Babu Omowale, the so-called national minister of defense for the People’s New Black Panther Party, says his group and allied organizations have their sights set on establishing “our own government in a nation within a nation.”
That’s in huge, bold, black type under a picture of three women wearing black berets with their arms raised in the 1960s-era Black Power salute. You have to read to the bottom of the article to discover that Omowale – unlike many conservatives in Texas – is not suggesting secession:
We just need to start migrating back to those states and taking control of the economics in those states. If black people move in, most definitely white people will move out. So it’s not a hard process for us to have our own country within a country.
There is no way that we can totally separate ourselves in the United States of America and we are aware of that. We know that we are owed land, we are owed monies, we are owed restitutions and we are owed reparations. That’s going to be a continuing process. What we are saying right now is we want to control the economics in our community. We want to control the black dollars. The money that goes in, the money that goes out.
We want to control the politics in our community. If a politician is not bringing anything to the table for the betterment of that community, we are not going to vote for these particular people. And we most definitely want to control the education. What our people are learning in what we call the public fool system, not school system, where they are teaching and misrepresenting the true history of the black man here in the United States.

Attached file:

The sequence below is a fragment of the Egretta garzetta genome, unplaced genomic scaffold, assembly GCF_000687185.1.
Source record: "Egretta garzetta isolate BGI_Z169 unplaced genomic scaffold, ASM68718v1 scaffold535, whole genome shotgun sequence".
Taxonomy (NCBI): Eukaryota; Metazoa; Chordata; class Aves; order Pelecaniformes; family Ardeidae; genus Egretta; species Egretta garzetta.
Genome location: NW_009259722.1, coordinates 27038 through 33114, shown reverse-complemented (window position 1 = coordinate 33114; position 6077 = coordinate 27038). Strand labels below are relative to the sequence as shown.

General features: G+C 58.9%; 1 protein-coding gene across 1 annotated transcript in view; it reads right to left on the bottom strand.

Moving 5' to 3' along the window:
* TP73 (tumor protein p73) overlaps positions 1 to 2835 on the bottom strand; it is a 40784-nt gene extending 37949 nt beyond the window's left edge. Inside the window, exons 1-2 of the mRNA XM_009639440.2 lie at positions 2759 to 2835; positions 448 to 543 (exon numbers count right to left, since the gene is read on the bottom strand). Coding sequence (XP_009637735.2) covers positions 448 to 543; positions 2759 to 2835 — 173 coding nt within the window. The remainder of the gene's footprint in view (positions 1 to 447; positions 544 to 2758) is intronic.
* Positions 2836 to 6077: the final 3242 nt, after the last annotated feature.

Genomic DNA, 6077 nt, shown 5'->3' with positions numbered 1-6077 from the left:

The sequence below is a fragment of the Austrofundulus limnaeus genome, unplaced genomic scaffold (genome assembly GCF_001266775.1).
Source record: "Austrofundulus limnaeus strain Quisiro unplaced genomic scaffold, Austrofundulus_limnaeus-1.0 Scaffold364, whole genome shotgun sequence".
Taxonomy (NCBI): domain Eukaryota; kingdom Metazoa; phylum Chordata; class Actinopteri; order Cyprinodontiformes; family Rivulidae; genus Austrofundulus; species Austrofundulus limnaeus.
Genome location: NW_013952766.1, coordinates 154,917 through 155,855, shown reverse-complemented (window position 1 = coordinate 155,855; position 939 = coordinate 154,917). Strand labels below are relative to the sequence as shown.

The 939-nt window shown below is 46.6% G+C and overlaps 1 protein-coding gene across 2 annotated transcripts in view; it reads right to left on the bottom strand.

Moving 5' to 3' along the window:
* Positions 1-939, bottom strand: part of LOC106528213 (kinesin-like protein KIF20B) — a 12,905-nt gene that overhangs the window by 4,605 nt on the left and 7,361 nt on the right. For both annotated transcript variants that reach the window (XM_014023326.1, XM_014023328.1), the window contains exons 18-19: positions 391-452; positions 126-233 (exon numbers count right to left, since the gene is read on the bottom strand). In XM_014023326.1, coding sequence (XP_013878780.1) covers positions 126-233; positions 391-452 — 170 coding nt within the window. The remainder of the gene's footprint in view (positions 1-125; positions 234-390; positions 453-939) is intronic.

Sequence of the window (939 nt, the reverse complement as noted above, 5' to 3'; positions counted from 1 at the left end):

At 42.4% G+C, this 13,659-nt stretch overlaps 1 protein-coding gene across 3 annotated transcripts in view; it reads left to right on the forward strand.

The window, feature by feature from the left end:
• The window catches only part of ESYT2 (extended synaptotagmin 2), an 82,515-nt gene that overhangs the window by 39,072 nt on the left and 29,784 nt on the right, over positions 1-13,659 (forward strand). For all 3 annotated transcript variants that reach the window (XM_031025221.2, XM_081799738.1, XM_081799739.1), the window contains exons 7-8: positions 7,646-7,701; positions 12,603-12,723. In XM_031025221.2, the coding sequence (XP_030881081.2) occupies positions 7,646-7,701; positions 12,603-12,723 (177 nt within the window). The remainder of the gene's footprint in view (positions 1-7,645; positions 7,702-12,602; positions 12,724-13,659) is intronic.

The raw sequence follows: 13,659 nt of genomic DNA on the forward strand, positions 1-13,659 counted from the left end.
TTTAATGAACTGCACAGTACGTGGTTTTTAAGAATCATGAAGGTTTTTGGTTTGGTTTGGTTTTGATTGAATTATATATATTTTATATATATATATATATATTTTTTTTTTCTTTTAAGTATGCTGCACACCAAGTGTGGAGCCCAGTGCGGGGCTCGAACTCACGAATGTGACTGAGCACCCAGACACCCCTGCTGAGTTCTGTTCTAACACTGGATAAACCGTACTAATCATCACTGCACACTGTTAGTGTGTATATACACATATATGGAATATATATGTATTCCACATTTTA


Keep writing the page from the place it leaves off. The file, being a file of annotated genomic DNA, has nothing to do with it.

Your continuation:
In short, Omowale proposes the ‘radical’ idea that people of color should relocate to form economic and political majorities in a few southern U.S. states, and then use their economic and political clout to address problems in their community. Oh, the horror!
And how many people does Omowale represent? Maybe a few thousand, and more likely a few hundred, in the U.S. and France combined. But in Fragile White World, that’s enough to howl “Man the barricades!”
“A political prisoner in Multnomah County”
Reports from the left and media to the contrary notwithstanding, Strickland’s not a nut or a kook. He’s a serious young man who is fulfilling a calling to expose the manipulations of the left and the media that proliferate and quite literally shout down the voices of opposing points of view in Portland and Oregon. There are probably several things with which I disagree with Mike, Ron Paul fandom comes to mind, but he’s no ‘winger.’
The author then offers her take on a video that shows Strickland taunting Black Lives Matter protesters, pulling a gun when they confront him, being ordered to holster his weapon, and then being arrested for the crime of menacing.
But in Fragile White World, a white man is legally entitled to bring a weapon to a rally, taunt the protesters, and then draw his weapon when they confront him … because Second Amendment!
Meanwhile blacks being shot by cops for doing what white gun fetishists insist is an inalienable right is irrelevant to NRA leaders. As Michael Eric Dyson put it in an MSNBC interview a few years ago, “For white people, self-defense is a sacrament. For black people, it’s an oxymoron.”
“Thank a white person today”
Fragile White World is perfectly crystallized in this post from a trending Twitter hashtag #WhiteInventions:
— Faustian (@Perennialism) July 11, 2016
Never mind that the tweeter had nothing to do with that, or any of the accomplishments cited in the #WhiteInventions hashtag. People of color should bow in gratitude to every white person they see … because Aristotle, Shakespeare, Jefferson, Einstein….
Such reactions expose the simple truth: Fragile White World is fragile because it’s built on ignoring people of color. That’s why white conservatives have spent the last eight years in a state of apoplexy. That’s why Donald Trump’s unvarnished racism won the GOP nomination. And that’s why Rudy Giuliana says it’s “racist” for people of color to declare “Black Lives Matter.”
They don’t misunderstand the phrase. Rather, the people who live in Fragile White World don’t want black lives – or any lives but their own – to matter … to anyone. Ever.
Photo Credit: Minneapolis Star-Tribune
Good day and good nuts